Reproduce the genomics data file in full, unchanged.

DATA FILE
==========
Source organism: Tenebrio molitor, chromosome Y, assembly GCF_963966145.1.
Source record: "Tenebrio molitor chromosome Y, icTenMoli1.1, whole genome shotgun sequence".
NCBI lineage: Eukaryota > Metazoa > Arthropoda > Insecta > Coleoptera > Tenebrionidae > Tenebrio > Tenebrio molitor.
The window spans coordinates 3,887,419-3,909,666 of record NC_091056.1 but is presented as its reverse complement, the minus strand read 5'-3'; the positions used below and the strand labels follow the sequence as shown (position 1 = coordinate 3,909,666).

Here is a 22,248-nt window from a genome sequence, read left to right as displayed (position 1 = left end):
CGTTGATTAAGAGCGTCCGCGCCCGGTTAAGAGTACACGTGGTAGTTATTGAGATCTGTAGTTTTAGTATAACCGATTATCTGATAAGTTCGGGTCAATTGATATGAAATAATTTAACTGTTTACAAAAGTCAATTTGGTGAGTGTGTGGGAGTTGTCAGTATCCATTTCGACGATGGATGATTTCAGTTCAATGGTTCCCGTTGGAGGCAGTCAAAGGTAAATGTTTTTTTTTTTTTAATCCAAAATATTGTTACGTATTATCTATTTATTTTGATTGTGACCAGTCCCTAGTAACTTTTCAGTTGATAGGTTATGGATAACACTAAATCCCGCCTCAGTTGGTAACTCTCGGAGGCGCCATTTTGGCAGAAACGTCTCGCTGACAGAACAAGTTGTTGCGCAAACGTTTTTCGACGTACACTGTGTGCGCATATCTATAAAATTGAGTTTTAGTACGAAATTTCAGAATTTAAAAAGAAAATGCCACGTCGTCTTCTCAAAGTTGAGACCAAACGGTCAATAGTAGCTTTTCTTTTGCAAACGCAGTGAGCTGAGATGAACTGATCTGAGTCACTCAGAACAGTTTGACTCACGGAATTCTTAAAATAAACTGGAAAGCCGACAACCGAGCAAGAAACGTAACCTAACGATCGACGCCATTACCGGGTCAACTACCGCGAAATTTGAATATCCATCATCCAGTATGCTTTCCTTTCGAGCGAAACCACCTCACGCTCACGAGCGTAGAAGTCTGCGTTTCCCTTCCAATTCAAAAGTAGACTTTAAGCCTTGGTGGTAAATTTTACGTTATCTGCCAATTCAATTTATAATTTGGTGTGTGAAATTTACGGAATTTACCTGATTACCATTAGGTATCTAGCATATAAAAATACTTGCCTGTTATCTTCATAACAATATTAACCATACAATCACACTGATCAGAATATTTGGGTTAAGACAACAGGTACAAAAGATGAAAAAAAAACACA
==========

Source organism: Tenebrio molitor, chromosome Y, assembly GCF_963966145.1.
Source record: "Tenebrio molitor chromosome Y, icTenMoli1.1, whole genome shotgun sequence".
NCBI lineage: Eukaryota > Metazoa > Arthropoda > Insecta > Coleoptera > Tenebrionidae > Tenebrio > Tenebrio molitor.
The window spans coordinates 3,887,419-3,909,666 of record NC_091056.1 but is presented as its reverse complement, the minus strand read 5'-3'; the positions used below and the strand labels follow the sequence as shown (position 1 = coordinate 3,909,666).

Here is a 22,248-nt window from a genome sequence, read left to right as displayed (position 1 = left end):
CGTTGATTAAGAGCGTCCGCGCCCGGTTAAGAGTACACGTGGTAGTTATTGAGATCTGTAGTTTTAGTATAACCGATTATCTGATAAGTTCGGGTCAATTGATATGAAATAATTTAACTGTTTACAAAAGTCAATTTGGTGAGTGTGTGGGAGTTGTCAGTATCCATTTCGACGATGGATGATTTCAGTTCAATGGTTCCCGTTGGAGGCAGTCAAAGGTAAATGTTTTTTTTTTTTTAATCCAAAATATTGTTACGTATTATCTATTTATTTTGATTGTGACCAGTCCCTAGTAACTTTTCAGTTGATAGGTTATGGATAACACTAAATCCCGCCTCAGTTGGTAACTCTCGGAGGCGCCATTTTGGCAGAAACGTCTCGCTGACAGAACAAGTTGTTGCGCAAACGTTTTTCGACGTACACTGTGTGCGCATATCTATAAAATTGAGTTTTAGTACGAAATTTCAGAATTTAAAAAGAAAATGCCACGTCGTCTTCTCAAAGTTGAGACCAAACGGTCAATAGTAGCTTTTCTTTTGCAAACGCAGTGAGCTGAGATGAACTGATCTGAGTCACTCAGAACAGTTTGACTCACGGAATTCTTAAAATAAACTGGAAAGCCGACAACCGAGCAAGAAACGTAACCTAACGATCGACGCCATTACCGGGTCAACTACCGCGAAATTTGAATATCCATCATCCAGTATGCTTTCCTTTCGAGCGAAACCACCTCACGCTCACGAGCGTAGAAGTCTGCGTTTCCCTTCCAATTCAAAAGTAGACTTTAAGCCTTGGTGGTAAATTTTACGTTATCTGCCAATTCAATTTATAATTTGGTGTGTGAAATTTACGGAATTTACCTGATTACCATTAGGTATCTAGCATATAAAAATACTTGCCTGTTATCTTCATAACAATATTAACCATACAATCACACTGATCAGAATATTTGGGTTAAGACAACAGGTACAAAAGATGAAAAAAAAACACA